ISO Performance:

The X-Pro 1 doesn’t disappoint throughout it’s ISO range. At lower ISO values, both it’s recoverable shadow detail and high ISO performance is very good by my standards, and I wouldn’t hesitate to shoot it on Auto-ISO. In fact, Auto-ISO was set to “on” for the majority of the loan period.

The perceptive noise increases gradually from base ISO up to the maximum of ISO 6400, at which point it still performs splendidly. Chroma noise levels are kept very low, and the luminance noise is not annoying. Luminance noise isn’t tightly packed and fine, but rather larger and a little clumpy compared to what I’m used to with my Nikon D700. I’m sure a large part of this has to do with Adobe’s rather poor RAW demosaicing algorithm (currently ACR 7.1).

The only long exposures I took were at high ISO values. Unfortunately I didn’t test for very long exposures at base ISO, but judging by the long-exposures at higher ISO’s, I would think it would do very well with exposures of around 5 minutes at base ISO, without LeNR. I took a few 30 to 120 second long-exposures at ISO 6400, and the noise levels were very good. However, with these exposures, the camera’s JPG engine falls short of what ACR 7 delivers. ACR 7 maps out any odd pixels, which eliminates a lot of work cloning out the dots afterwards. The LR4 RAW conversions also produced cleaner files, will less blotchy chroma noise.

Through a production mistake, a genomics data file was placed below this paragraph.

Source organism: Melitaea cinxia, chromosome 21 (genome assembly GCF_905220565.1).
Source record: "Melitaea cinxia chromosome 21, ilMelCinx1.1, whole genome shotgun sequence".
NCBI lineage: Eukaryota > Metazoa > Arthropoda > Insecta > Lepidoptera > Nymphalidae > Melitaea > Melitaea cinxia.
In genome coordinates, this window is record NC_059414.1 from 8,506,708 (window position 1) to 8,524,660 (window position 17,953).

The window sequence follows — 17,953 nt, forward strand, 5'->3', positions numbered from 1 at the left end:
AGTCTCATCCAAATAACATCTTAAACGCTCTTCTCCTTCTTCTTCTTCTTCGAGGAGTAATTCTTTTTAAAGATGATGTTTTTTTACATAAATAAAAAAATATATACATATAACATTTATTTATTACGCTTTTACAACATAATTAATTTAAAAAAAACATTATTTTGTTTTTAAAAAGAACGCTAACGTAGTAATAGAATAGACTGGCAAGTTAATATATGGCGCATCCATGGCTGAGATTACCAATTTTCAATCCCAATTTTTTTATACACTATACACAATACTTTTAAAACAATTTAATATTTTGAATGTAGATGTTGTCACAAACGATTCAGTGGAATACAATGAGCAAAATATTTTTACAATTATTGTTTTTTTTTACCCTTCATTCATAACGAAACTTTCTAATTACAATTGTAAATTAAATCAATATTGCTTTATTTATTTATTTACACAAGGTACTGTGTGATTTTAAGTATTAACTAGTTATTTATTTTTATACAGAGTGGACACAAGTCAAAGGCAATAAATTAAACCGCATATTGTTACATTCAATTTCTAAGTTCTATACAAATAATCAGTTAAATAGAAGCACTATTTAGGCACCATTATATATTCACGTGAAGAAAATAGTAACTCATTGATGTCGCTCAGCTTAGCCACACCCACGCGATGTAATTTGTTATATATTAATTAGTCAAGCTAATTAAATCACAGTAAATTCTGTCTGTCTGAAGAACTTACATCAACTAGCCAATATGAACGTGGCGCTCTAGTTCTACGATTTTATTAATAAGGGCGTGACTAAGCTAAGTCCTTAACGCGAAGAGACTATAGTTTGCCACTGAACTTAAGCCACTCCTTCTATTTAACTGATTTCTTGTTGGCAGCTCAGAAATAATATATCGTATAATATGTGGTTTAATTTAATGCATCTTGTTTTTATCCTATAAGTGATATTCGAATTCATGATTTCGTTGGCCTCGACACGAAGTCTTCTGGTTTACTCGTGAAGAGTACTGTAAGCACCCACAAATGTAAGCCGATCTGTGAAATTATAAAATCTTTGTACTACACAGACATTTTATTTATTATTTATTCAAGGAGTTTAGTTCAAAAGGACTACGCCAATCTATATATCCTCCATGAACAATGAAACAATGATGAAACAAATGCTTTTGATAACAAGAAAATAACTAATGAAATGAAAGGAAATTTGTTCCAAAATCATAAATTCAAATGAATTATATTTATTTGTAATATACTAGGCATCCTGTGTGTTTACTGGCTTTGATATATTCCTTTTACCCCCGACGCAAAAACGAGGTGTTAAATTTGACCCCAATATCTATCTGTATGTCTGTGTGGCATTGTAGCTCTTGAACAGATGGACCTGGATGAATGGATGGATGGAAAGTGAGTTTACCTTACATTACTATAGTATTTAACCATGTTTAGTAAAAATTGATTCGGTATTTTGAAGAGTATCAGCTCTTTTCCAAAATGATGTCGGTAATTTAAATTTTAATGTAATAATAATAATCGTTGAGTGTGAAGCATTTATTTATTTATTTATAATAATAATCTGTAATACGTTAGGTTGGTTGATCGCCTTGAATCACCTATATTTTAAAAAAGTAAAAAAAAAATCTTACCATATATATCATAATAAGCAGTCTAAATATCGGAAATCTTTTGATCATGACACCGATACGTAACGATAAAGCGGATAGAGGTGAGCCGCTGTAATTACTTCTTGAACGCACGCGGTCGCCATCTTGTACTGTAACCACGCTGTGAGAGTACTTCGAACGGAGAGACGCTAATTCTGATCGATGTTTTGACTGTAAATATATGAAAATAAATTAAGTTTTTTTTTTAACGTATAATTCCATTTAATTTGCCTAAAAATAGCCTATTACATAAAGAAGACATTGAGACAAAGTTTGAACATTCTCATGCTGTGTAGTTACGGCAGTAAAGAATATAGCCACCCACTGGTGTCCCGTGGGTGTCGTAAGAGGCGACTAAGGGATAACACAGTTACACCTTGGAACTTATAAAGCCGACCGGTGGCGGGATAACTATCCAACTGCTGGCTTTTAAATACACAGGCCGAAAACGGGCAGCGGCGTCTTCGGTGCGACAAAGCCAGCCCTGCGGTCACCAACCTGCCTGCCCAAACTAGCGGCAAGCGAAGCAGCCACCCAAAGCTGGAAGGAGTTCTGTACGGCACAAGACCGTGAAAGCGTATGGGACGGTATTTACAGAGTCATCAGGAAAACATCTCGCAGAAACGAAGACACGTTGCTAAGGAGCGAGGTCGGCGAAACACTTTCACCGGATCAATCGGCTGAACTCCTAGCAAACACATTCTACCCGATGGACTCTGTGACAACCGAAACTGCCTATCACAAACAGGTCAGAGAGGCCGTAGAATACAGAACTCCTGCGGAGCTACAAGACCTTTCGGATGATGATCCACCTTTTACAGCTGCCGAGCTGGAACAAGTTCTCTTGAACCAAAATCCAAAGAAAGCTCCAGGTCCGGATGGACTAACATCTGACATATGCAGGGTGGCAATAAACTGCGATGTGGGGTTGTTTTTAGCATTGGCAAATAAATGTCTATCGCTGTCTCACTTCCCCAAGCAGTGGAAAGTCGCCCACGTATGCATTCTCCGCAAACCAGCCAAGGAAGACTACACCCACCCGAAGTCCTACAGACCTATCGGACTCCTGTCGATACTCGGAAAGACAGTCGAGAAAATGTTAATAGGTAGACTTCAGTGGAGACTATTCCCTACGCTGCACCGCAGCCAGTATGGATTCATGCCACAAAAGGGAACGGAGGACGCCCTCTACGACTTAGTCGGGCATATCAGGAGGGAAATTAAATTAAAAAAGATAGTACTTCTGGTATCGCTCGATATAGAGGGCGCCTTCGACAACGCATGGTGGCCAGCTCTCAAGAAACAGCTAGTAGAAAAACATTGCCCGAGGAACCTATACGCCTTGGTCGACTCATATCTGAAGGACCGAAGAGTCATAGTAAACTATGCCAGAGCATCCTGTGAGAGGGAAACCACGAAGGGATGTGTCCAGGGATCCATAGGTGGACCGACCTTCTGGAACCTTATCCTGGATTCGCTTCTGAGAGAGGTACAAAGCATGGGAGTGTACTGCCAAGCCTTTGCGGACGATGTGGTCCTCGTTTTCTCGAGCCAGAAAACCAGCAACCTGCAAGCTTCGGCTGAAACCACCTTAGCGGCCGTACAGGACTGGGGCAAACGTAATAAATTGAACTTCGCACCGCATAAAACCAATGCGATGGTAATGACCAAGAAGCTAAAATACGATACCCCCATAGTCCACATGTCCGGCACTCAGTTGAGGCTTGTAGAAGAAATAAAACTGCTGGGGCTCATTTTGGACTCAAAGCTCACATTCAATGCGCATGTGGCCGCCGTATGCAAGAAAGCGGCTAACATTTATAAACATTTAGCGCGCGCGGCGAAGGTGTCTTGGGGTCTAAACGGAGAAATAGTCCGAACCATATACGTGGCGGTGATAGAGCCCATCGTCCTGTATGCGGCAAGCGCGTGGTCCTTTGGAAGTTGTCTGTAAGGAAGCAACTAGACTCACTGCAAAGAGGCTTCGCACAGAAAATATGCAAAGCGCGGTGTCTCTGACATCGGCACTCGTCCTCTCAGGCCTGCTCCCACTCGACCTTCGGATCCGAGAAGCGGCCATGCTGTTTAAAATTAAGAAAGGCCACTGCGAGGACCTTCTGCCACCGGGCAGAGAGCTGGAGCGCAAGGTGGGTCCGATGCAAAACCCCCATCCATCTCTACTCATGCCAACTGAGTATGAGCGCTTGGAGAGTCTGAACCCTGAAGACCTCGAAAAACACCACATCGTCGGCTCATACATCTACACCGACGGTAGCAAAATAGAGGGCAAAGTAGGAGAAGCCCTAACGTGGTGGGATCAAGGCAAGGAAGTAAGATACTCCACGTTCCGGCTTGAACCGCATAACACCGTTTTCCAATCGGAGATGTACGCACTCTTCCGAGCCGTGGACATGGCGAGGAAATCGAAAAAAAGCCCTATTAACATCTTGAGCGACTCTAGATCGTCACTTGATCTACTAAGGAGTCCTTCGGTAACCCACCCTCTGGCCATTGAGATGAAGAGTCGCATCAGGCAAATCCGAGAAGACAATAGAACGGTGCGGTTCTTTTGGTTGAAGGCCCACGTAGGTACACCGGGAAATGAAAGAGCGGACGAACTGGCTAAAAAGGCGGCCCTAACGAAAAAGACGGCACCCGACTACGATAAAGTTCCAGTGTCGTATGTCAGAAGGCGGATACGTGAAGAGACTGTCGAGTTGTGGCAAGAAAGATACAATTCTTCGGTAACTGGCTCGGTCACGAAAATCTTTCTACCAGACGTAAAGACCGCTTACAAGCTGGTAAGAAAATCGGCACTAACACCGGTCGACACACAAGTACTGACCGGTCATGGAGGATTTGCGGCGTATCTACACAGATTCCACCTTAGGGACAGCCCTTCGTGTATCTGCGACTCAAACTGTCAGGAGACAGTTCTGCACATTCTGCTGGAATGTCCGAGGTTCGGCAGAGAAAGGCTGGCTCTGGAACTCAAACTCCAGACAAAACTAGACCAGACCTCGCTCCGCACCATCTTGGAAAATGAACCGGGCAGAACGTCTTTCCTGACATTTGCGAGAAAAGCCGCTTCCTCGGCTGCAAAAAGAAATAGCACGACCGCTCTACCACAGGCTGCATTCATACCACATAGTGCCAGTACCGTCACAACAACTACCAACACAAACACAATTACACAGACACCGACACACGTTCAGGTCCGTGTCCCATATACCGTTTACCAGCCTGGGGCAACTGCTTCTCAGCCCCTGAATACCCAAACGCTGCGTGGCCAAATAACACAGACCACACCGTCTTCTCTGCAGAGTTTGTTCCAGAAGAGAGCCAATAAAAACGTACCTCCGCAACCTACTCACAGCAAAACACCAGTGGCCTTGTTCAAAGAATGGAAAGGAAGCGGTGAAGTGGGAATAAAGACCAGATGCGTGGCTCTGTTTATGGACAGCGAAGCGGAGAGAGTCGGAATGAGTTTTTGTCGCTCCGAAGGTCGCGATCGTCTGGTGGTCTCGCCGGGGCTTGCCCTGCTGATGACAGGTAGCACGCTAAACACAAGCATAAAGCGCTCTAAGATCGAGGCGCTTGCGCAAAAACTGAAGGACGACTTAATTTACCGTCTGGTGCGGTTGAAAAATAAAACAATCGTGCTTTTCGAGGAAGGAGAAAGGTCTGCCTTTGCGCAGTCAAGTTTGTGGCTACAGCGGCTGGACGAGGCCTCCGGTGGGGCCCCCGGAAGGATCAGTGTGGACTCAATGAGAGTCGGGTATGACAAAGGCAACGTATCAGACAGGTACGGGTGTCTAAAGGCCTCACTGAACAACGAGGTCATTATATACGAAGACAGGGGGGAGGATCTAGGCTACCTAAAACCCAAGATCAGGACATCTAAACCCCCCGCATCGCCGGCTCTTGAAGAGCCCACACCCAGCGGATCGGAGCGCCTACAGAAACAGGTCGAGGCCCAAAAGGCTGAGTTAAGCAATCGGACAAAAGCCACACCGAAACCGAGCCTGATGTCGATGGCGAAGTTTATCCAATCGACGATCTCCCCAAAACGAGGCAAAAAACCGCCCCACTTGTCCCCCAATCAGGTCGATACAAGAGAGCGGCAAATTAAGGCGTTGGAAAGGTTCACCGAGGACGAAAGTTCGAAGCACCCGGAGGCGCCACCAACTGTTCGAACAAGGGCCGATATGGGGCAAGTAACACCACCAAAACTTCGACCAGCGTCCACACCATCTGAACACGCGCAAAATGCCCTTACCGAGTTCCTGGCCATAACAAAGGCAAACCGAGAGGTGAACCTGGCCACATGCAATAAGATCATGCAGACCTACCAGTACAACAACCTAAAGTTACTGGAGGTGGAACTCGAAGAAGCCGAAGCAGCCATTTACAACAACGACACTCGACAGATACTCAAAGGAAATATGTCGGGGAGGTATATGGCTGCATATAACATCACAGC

The odd pixels seen in the JPG files are more prominent in the darker areas, and while they are not bright and colourful, they are still irritating image artefacts.

Please note, long exposure noise reduction (LeNR) was set to ‘off’ for all the images I took...

Below is an example comparing the camera’s JPG output with LR4‘s RAW file conversion. The exposure was 127sec f/2.8 at ISO 6400.

On the left are two sample images exposed for approximately 20 sec at f/2.8, ISO 6400.

For the image on the far left, I used my iPhone camera LED flashlight to illuminate the scene, which gave the foreground an unpleasant green tint. Compensating for this, using the white balance adjustment, gave the night sky it’s magenta tint.

Working at lower ISO values leaves a lot of headroom to fill in shadow detail. Exposing to the right is often the best method of exposing, but one needs to bare in mind not too take it too far, as the headroom for highlight recovery is smaller. It’s reassuring to know that the X-Pro 1 has a lot to offer when pushing the shadow details, and at the same time maintaining pleasant noise levels and detail.

Below is an example where I pushed the shadows (+ 91) and pulled the highlights (- 82) in LR4. As you can see, the image came a long way compared to the out-of-camera JPG file. The shadows are clean, and image quality is still in tact.

Please note that X-Pro 1 jpg files have lens distortion corrections applied, while the LR4 conversions don’t.

Below are more sample images of various ISO values and/or larger amounts of shadow/highlight recovery...

Below is an example where I pushed the exposure (+ 2,45), pushed the shadows (+ 91) and pulled the highlights (- 67) in LR4.


ISO 800

ISO 200 with shadow recovery

ISO 200 with shadow & highlight recovery

ISO 6400 with +1.2 stop push

ISO 1600 with shadow & highlight recovery

ISO 200 with highlight recovery